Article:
I guess it bothers each person differently, and sorry for the late response, but I think that you shouldn't beat yourself up over this. If you told her differently, she might have heard your views, but it also might have caused stress on her that was not needed, and/or caused her to be apprehensive about your treating of her, and that could have turned negative really quickly. I've seen it all to often.

I play it by ear, and depending on the severity of the illness/impairment that they are experiencing base it off of facts. Is my telling them I am an Anti-Theist (and thus having to explain it to them) going to cause them more needed stress (and the dreaded I'll pray for you)? Each situation is different.
Lisa,

Everyone pretty much agrees that you did the right thing. I'm in patient care too. I get into similar situations with patients. Of course, each situation is different from the last, and each time I usually think of what I should have said, much later. My hindsight is much better than my foresight.

The longer I'm involved in patient care, the more I realize I have to try to be separate from the patients' religious and social beliefs. I've seen a few Muslim patients who don't accept Jews caring for them, and many women who insist on a male provider even if there isn't one available. Quite a few Mormons sooner or later make sure I know they are Mormon.

I don't think there is anything wrong with stating "I don't beleive in religion" and if they insist further, state "No. But my job here is to make you feel better and make you more comfortable." or something like that. In a way, there is no "right" here, but I think there is something passive-aggressive about someone trying to use their fragile state to bring you into their circle of delusion.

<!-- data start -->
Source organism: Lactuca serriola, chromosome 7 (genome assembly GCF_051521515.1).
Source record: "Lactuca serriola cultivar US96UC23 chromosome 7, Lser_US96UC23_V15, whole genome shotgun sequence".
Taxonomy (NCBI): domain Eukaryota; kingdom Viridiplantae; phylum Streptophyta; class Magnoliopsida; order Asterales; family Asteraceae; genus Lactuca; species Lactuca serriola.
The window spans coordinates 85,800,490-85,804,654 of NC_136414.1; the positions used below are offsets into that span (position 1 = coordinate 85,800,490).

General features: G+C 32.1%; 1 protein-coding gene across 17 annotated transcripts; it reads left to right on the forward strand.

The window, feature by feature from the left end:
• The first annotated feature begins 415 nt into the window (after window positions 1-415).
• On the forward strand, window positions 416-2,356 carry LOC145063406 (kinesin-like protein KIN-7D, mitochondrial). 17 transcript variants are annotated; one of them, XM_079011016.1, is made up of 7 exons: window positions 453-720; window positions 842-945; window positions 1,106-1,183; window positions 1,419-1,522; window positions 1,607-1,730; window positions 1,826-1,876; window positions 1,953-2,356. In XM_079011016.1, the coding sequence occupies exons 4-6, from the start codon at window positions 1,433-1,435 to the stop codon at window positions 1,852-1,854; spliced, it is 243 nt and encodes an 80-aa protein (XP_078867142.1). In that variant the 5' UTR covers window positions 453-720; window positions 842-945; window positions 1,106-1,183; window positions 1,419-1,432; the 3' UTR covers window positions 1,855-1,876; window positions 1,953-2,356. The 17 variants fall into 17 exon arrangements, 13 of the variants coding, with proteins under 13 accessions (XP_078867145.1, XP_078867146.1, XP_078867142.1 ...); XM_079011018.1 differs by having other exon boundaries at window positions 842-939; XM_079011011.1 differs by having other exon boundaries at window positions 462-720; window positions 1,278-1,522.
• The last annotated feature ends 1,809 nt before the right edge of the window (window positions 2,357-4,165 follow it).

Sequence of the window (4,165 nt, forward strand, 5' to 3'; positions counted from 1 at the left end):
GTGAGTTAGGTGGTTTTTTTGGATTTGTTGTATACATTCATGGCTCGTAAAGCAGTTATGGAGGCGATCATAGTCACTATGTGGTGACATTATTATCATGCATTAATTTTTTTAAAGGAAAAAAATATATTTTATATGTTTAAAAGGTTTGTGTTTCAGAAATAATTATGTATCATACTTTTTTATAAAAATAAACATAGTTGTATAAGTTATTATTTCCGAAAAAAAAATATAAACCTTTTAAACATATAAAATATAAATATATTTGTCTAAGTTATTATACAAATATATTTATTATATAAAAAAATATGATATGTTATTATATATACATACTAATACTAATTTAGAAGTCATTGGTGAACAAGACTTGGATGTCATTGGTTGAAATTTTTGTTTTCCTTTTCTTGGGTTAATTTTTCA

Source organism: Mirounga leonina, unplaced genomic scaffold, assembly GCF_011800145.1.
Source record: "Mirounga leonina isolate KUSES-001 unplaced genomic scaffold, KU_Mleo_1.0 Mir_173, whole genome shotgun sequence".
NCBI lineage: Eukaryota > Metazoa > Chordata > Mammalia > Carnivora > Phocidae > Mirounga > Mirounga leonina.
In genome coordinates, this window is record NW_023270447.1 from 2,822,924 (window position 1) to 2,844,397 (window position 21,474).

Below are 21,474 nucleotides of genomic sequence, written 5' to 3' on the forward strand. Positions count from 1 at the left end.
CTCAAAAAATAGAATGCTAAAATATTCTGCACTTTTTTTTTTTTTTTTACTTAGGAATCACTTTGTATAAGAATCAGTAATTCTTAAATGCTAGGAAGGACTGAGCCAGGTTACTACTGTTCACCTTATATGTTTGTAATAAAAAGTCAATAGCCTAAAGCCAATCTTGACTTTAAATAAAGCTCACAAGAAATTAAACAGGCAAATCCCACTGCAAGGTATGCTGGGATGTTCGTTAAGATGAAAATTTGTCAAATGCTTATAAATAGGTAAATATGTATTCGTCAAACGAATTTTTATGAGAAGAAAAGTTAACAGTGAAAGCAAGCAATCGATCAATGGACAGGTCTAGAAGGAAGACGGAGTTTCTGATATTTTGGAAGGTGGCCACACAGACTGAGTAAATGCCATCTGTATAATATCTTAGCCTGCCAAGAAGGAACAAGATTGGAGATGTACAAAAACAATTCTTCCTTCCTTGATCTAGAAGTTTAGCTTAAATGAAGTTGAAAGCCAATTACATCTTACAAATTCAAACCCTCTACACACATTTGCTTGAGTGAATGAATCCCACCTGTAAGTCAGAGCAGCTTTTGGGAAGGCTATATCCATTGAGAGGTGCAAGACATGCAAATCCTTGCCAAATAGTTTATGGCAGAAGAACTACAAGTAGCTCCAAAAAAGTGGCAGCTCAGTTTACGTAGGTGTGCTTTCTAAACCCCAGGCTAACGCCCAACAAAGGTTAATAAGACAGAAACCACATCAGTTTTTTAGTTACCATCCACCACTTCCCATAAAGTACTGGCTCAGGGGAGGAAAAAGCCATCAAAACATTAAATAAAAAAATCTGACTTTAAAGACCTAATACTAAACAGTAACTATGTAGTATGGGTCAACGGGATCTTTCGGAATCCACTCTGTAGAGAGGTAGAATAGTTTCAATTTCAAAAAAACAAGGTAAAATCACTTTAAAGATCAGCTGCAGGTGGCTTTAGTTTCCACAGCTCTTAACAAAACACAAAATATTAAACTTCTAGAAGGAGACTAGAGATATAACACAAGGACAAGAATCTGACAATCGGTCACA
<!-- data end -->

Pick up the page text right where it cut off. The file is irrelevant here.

I don't think you did anything wrong, either. But I don't think it's wrong, either, to be true to yourself.
Don't feel shame. What you have experienced is empathy and there is absolutely no shame in it. Ironically, empathy is something that, in my experience, real and staunch believers are incapable of, so you should probably take pride in being different from them. You didn't betray yourself, you brought comfort to another human being in distress. I don't think you would have chosen such a hard job without some sort of vocation for it, some sort of calling. Well, in acting the way you did you were true to that calling.
I know a doctor who has the best reply to desperate people should the situation happen again. "I'm not sure if god has anything to do with it, but we see miracles on a regular basis here"
What would House do?

I like Alex's answer although I would say wonders instead of miracles because there are no miracles.
I agree you did not do anything wrong. Your job is to comfort people and maybe her asking is just needing to feel like someone's looking out for her. And that someone is you.
I see no major harm in that lie. At 91 it seems unlikely that she is going to have a sudden conversion to reason. Even if she was going to, from the circumstances she was in at that moment it seems to me that she just wanted reassurance. I don't think you were being a traitor to your beliefs. I think you were being a kind and decent person, who was willing to put exercising her pride and right to express her beliefs aside to comfort and old woman. There is a time and a place for the expressing of our beliefs and while I would not expressly condemn someone for being honest with the woman in that circumstance, I personally prefer to see people acting with compassion. I am vehemently anti-religious most of the time but I don't see the need to really harm someone either. It is a matter of circumstances and I for one think you acted with conscience.